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For Black History Month: Three Stirring Biographies


Celebrate Black History Month with new books based on the lives of three influential African Americans: Harriet Jacobs, Harriet Tubman, and Rosa Parks. Although their personal stories differed, all three women played pivotal roles in the ongoing struggle for freedom and equality for all Americans.

Reading about real people in real situations is a great way for kids to understand that history is more than just a study of what happened; it is also the study of who made it happen. If you're looking for interesting books for Black History Month -- or for any time -- take a look at this week's books about real people who played important roles in the struggle for freedom and equality.


Book Cover Image In 1861, Incidents in the Life of a Slave Girl caused a sensation when its author, Harriet Jacobs, published it independently. Jacobs's autobiographical account of her harrowing childhood and young adulthood was so detailed in its depiction of the horrors she had endured that many readers thought it must be a work of fiction. Now, a new biography, I Was Born a Slave: The Story of Harriet Jacobs (Millbrook Press), written by Jennifer Fleischner and illustrated by Melanie Reim, gives students a look at slavery from the perspective of a woman who not only survived it but also went on to help and support others in the abolitionist movement.

Born into slavery in 1813 in Edenton, North Carolina, Harriet Jacobs's early life was actually better than that of many other slaves. During her first few years, Harriet and her brother lived first with their parents; later they lived with their maternal grandmother, a former slave who had bought her freedom years earlier. During those early years, Harriet led a relatively carefree life. Then, when she was six, her mother died and, as Fleischner quotes Harriet "...for the first time, I learned, by the talk around me, that I was a slave."

Harriet went to live with the family who owned her and took on the role of personal servant to her late mother's mistress, a woman named Margaret Horniblow. Horniblow had treated Harriet's mother well; when Harriet's mother was dying, Horniblow promised to look out for Harriet and Harriet's brother, John. During her lifetime, Horniblow kept her promise, treating Harriet well and even teaching her to read and write. In 1825, Horniblow died, and her sister and brother-in-law took possession of 12-year-old Harriet. Several years of misery, neglect, and abuse began.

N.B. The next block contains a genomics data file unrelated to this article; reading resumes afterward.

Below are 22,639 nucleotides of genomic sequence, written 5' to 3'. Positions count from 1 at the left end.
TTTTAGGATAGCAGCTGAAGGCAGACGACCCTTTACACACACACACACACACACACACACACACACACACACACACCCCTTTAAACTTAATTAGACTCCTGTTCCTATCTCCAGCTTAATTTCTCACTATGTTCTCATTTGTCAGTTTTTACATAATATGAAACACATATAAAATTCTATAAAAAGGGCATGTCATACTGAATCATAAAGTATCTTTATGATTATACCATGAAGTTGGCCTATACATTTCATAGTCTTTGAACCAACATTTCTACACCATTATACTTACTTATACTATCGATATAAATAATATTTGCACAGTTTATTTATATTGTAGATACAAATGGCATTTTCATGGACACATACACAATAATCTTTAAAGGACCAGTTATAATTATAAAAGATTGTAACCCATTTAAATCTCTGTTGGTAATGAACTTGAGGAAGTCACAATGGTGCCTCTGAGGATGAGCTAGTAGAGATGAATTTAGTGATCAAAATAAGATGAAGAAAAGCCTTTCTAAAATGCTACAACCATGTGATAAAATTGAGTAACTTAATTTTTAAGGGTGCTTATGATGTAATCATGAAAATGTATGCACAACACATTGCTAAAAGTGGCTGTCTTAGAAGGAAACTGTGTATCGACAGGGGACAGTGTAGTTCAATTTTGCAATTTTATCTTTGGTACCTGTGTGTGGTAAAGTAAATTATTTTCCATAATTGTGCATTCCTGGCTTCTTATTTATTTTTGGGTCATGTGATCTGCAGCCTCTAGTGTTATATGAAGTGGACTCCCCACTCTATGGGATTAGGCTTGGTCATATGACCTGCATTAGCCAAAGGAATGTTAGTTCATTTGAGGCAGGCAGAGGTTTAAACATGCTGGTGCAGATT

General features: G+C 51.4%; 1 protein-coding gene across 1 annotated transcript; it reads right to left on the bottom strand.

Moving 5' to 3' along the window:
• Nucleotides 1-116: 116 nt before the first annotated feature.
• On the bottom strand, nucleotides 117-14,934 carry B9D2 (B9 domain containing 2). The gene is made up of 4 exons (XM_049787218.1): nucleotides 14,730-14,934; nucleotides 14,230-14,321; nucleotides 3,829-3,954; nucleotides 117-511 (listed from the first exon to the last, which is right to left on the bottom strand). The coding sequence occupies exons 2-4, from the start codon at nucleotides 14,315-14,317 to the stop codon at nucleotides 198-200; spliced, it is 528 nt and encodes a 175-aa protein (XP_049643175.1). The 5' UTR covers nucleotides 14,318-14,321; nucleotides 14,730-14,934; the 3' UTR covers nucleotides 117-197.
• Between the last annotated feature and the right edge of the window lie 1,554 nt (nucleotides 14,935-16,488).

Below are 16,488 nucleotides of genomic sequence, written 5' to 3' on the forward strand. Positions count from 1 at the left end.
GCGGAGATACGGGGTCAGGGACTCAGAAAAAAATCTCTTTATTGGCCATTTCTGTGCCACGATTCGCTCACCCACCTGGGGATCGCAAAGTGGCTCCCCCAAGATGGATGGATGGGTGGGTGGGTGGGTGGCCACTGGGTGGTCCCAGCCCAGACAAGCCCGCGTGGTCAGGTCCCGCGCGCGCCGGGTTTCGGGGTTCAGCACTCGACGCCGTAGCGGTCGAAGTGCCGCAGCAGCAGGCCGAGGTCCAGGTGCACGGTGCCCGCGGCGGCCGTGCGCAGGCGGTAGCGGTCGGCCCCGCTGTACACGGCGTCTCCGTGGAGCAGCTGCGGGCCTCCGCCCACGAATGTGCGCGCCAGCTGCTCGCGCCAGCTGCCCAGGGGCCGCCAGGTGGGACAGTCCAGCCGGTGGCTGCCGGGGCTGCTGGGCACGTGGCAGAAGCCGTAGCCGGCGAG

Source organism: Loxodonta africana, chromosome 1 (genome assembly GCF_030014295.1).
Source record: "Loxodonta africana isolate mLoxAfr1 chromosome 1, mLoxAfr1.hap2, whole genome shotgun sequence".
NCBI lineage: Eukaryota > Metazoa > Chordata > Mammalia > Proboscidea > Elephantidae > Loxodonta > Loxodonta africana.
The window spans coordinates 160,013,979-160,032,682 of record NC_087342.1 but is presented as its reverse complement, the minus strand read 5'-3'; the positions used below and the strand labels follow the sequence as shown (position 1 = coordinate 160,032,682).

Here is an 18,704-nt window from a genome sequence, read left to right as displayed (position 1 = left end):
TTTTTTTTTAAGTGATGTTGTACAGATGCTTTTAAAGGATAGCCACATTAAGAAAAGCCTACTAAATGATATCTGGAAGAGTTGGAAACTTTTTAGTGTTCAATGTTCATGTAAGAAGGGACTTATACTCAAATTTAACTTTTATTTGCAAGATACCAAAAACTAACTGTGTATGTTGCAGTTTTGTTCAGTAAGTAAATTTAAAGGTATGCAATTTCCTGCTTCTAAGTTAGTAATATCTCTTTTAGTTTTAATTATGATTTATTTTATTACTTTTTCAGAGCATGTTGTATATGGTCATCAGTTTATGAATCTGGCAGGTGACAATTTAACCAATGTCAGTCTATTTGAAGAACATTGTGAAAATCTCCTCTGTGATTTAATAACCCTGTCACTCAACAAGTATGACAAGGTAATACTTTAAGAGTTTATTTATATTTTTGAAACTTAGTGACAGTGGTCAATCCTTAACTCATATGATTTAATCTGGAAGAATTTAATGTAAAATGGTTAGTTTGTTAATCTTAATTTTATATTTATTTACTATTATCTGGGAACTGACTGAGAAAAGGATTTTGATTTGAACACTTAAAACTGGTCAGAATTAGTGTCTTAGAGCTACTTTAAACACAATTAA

As with Harriet's autobiography -- on which it is based -- I Was Born a Slave: The Story of Harriet Jacobs does not shrink from describing the abuses that Harriet endured during her years of slavery. Her new owner, identified in both books as Dr. Norcom, began making sexual advances when she was in her teens. Although she resisted him, she still suffered abuse from his jealous wife. After the birth of her two children -- by a white lawyer with whom she maintained a long-term, clandestine relationship -- she resolved to obtain her freedom. In what is perhaps one of the most heartbreaking episodes depicted by Fleishner, Harriet ran away from Dr. Norcom and spent seven years hiding in the tiny, cramped attic of her grandmother's house. There, she could catch an occasional glimpse of her children. She was too fearful of capture, however, to let them know where she was. Eventually, Harriet was able to escape to the Northern states -- and to freedom.